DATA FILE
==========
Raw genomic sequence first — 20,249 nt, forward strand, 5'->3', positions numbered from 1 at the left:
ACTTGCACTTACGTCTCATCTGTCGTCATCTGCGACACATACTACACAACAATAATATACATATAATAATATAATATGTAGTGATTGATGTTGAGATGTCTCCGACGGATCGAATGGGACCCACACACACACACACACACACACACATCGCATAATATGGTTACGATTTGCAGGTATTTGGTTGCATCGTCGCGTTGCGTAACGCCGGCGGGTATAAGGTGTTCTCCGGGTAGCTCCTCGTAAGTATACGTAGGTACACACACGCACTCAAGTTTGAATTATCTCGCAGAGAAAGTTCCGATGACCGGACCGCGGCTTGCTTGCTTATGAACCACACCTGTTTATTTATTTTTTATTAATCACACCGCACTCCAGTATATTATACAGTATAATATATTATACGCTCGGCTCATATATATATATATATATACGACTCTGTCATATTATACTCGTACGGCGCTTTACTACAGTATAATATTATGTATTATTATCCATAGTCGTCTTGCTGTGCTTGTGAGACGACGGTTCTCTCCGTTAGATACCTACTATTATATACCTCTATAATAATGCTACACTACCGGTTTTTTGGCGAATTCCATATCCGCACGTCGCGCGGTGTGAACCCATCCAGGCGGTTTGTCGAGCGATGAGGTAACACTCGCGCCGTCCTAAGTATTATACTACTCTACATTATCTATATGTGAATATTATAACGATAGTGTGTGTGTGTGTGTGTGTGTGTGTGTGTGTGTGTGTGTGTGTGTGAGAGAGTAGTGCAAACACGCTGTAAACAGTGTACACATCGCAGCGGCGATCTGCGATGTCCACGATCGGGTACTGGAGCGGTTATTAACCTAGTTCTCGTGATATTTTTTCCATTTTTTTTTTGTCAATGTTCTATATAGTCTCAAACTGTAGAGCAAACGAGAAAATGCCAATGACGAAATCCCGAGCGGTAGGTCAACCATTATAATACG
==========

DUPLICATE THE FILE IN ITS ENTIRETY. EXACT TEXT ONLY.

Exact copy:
Raw genomic sequence first — 20,249 nt, forward strand, 5'->3', positions numbered from 1 at the left:
ACTTGCACTTACGTCTCATCTGTCGTCATCTGCGACACATACTACACAACAATAATATACATATAATAATATAATATGTAGTGATTGATGTTGAGATGTCTCCGACGGATCGAATGGGACCCACACACACACACACACACACACACATCGCATAATATGGTTACGATTTGCAGGTATTTGGTTGCATCGTCGCGTTGCGTAACGCCGGCGGGTATAAGGTGTTCTCCGGGTAGCTCCTCGTAAGTATACGTAGGTACACACACGCACTCAAGTTTGAATTATCTCGCAGAGAAAGTTCCGATGACCGGACCGCGGCTTGCTTGCTTATGAACCACACCTGTTTATTTATTTTTTATTAATCACACCGCACTCCAGTATATTATACAGTATAATATATTATACGCTCGGCTCATATATATATATATATATACGACTCTGTCATATTATACTCGTACGGCGCTTTACTACAGTATAATATTATGTATTATTATCCATAGTCGTCTTGCTGTGCTTGTGAGACGACGGTTCTCTCCGTTAGATACCTACTATTATATACCTCTATAATAATGCTACACTACCGGTTTTTTGGCGAATTCCATATCCGCACGTCGCGCGGTGTGAACCCATCCAGGCGGTTTGTCGAGCGATGAGGTAACACTCGCGCCGTCCTAAGTATTATACTACTCTACATTATCTATATGTGAATATTATAACGATAGTGTGTGTGTGTGTGTGTGTGTGTGTGTGTGTGTGTGTGTGTGTGTGAGAGAGTAGTGCAAACACGCTGTAAACAGTGTACACATCGCAGCGGCGATCTGCGATGTCCACGATCGGGTACTGGAGCGGTTATTAACCTAGTTCTCGTGATATTTTTTCCATTTTTTTTTTGTCAATGTTCTATATAGTCTCAAACTGTAGAGCAAACGAGAAAATGCCAATGACGAAATCCCGAGCGGTAGGTCAACCATTATAATACG